Step 7: Programming the Microcontroller (PIC)

Now it's time to program the microcontroller. Due to the tight space, the 5 pin ICSP programing connector is located on the backside of the PCB. Insert a 5 pin header's longer side into a PICKit 2 or 3, or connect it to another programmer. Then insert the short end of the 5 pins into the holes on the back of the PCB - marked ICSP. Make sure that the MCLR pin goes into the hole with a triangle mark. PICKit has a same marking to indicate the MCLR pin.

Download the HEX file provided, fire up Microchip IDE or PICKit software, and program the PIC.
*Since the battery is not connected, you need to supply the power from the programmer. You can find this in the "Options" menu.
Refer to the screen shots - I recommend setting the Vdd to 4.9V, just to be sure not to let the zener diode shunt too much current. (I never had any problems using 5V so for, but better safe than sorry.)

*** UPDATE ***
The assembler source file (wave_jt-1.1.asm.zip) is uploaded. Now you can modify the firmware to modify and/or add new functions!

<p>Could you please the dimensions of the assembled unit (with battery)? <br>Thanks.</p>
Dimensions are:<br>L: 55mm<br>W: 20mm<br>H: 24mm<br>
<p>My son is thinking of being Darth Vader for Halloween. How difficult would it be to reprogram this device to smoothly illuminate a string of LED's from one end when a button is pressed, that matches the speed of the effect in the movie, then when the button is pressed again to reverse the animation? Thanks.</p>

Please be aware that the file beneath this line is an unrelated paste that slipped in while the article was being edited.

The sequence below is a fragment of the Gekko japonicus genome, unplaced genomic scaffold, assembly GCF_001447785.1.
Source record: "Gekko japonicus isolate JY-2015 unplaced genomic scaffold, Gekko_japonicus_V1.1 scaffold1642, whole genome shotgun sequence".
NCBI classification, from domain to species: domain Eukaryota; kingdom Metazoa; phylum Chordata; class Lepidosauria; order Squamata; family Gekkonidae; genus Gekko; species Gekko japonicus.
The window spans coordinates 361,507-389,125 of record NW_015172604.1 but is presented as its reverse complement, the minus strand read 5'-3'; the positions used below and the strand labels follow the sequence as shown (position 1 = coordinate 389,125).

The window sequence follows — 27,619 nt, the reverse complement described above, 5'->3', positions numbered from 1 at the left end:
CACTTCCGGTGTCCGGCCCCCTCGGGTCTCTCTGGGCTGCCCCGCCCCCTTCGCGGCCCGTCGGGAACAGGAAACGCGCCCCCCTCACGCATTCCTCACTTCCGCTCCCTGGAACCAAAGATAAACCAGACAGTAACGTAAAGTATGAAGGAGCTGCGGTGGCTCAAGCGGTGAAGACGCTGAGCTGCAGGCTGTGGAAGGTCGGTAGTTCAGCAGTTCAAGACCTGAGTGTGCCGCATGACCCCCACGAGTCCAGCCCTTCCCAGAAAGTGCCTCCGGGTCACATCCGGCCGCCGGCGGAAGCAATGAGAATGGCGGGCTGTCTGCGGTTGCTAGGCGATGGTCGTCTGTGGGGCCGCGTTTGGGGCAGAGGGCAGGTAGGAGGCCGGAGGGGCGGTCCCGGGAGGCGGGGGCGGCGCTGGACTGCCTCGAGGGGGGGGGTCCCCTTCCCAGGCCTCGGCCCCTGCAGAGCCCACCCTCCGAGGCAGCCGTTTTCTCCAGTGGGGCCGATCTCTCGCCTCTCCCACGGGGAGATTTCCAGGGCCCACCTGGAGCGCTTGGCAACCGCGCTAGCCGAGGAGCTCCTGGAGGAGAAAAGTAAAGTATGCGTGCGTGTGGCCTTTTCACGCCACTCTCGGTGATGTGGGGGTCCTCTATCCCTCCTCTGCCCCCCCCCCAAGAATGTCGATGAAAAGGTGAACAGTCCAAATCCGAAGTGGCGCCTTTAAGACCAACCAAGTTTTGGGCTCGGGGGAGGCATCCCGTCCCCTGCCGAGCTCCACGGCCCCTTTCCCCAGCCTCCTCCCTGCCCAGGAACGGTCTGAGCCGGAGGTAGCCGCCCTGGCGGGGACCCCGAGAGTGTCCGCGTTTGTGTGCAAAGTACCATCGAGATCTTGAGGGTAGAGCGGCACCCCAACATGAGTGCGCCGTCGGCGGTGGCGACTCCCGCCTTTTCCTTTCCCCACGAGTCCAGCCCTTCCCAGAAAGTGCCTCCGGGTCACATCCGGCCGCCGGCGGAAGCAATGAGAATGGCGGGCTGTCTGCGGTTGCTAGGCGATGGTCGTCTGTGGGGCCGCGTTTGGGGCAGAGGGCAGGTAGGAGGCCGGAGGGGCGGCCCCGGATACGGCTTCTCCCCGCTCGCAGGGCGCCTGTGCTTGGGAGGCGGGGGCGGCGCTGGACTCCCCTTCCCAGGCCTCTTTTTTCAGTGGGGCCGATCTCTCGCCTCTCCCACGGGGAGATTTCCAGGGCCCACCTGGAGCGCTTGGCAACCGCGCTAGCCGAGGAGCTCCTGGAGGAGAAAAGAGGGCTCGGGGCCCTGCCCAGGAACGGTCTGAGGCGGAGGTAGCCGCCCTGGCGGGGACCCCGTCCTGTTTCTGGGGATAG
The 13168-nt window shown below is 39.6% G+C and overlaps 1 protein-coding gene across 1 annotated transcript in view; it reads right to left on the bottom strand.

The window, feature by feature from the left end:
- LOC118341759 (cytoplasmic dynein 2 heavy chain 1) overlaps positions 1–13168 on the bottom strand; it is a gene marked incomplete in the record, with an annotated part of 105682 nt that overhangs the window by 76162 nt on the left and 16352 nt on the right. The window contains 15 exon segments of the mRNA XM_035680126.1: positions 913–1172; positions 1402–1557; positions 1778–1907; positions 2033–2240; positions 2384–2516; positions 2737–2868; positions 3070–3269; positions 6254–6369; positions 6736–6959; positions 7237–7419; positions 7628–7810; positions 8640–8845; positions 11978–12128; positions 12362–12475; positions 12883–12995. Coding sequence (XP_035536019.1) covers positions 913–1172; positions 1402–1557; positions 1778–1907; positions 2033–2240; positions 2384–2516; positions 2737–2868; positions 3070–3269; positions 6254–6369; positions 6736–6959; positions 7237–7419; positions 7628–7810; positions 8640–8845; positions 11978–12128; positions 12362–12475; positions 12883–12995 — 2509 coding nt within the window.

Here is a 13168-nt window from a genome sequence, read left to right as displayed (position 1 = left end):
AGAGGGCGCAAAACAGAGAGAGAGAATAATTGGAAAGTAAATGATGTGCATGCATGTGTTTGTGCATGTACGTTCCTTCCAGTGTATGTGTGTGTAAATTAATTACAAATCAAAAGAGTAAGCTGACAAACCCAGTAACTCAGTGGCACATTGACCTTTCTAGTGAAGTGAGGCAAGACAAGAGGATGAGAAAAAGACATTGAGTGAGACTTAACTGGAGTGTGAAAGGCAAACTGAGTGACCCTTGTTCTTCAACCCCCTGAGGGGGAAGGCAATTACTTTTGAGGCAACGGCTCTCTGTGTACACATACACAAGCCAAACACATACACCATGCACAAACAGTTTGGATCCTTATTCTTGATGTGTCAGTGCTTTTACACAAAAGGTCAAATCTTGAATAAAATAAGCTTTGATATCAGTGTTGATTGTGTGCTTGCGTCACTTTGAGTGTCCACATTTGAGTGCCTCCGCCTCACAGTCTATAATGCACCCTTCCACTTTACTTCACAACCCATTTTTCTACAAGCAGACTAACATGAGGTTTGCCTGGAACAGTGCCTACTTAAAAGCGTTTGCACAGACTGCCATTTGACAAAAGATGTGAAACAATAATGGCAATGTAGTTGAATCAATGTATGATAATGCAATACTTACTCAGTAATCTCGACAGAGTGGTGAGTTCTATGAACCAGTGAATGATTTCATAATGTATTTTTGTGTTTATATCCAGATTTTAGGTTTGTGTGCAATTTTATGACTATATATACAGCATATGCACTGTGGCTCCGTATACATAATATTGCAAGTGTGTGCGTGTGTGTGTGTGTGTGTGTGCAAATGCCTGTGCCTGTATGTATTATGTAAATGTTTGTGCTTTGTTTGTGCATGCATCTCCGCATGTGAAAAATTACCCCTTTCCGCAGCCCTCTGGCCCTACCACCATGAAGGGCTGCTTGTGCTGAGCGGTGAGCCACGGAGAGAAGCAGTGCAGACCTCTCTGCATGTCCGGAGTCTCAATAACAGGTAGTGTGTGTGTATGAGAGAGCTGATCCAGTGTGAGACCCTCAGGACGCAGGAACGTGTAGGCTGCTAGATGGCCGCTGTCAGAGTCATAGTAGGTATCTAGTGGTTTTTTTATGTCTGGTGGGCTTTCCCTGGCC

<p>Great tutorial.....!! i was practising in stimulation software...but unable to figure out ICSP in schematics ..? </p>
<p>ICSP - In Circuit Serial Programming. This allows you to connect a PIC programmer such as PICKit2/3 to program the PIC microcontroller without removing the IC.</p>
<p>I have the same question. Can I use another 16 pin chip?</p>
<p>I only know PIC16F1824 or PIC16F1823 would work, but there might be another PIC that's similar enough to work...</p>
<p>can you help me how to modify the code for other pic? as i didnt find the pic chip mentioned here. </p>
What does it do? What function does it serve? What action is this device completing that those leds are indicating?
Wave JT creates beautiful movements of light that you can look at forever, while being compact and energy efficient. <br>It's therapeutic and enchanting. But if that's not enough, you can find practical uses such as bike light or Xmas ornament. <br>It's up to your imagination.